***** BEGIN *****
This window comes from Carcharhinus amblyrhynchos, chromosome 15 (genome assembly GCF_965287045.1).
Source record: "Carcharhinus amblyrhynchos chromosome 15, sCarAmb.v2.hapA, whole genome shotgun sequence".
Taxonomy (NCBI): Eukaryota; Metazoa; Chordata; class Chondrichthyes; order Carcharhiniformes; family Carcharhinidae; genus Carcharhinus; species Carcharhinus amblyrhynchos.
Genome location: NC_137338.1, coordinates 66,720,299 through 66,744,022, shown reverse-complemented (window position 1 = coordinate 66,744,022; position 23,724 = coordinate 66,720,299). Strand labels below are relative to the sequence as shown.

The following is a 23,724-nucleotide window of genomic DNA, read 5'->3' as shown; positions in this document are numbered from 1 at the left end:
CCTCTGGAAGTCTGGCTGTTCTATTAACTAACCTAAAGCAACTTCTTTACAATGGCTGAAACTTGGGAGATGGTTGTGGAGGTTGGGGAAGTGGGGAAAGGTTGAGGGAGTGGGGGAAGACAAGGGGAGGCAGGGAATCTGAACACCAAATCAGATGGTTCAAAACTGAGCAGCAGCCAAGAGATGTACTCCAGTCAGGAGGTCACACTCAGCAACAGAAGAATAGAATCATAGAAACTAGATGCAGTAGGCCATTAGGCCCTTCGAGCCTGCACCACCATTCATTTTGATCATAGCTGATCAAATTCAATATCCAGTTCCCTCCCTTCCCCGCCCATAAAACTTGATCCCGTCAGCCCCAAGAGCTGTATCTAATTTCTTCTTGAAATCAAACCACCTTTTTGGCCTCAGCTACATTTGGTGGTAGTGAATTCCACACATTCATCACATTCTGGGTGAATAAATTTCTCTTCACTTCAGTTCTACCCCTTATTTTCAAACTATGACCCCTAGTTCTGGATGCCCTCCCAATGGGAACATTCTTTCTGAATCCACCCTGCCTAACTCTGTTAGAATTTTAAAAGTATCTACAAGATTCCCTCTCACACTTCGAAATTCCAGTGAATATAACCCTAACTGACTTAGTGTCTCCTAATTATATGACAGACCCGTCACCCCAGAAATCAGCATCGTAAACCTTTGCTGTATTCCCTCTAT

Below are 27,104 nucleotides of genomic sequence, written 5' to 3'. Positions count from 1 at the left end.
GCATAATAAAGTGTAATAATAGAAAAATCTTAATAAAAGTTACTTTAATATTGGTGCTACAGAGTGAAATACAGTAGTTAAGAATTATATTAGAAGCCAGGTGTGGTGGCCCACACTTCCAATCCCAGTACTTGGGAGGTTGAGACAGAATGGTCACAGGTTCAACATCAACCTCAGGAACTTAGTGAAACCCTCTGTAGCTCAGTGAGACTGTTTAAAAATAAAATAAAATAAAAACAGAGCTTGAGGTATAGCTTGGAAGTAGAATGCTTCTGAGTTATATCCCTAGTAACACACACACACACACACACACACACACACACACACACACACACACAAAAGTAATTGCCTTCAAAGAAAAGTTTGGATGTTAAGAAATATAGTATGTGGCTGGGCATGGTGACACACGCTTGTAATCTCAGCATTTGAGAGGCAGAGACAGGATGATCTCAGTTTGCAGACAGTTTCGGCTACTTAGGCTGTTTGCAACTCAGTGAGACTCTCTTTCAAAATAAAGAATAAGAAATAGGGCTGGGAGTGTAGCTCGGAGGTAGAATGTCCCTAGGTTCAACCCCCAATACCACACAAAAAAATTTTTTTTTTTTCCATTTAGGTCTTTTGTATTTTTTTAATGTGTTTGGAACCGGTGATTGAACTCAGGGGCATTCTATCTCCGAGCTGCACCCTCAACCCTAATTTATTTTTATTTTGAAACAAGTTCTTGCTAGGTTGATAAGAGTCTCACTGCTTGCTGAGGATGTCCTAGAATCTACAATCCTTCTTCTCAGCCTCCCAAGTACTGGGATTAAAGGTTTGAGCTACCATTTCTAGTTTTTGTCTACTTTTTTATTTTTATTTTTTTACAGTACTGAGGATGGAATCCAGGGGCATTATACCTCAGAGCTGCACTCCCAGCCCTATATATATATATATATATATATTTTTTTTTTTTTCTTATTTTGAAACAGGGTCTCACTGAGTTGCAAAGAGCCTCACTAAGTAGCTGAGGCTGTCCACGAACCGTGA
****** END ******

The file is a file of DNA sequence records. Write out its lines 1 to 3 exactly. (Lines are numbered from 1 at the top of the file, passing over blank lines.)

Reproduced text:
This window comes from Carcharhinus amblyrhynchos, chromosome 15 (genome assembly GCF_965287045.1).
Source record: "Carcharhinus amblyrhynchos chromosome 15, sCarAmb.v2.hapA, whole genome shotgun sequence".
Taxonomy (NCBI): Eukaryota; Metazoa; Chordata; class Chondrichthyes; order Carcharhiniformes; family Carcharhinidae; genus Carcharhinus; species Carcharhinus amblyrhynchos.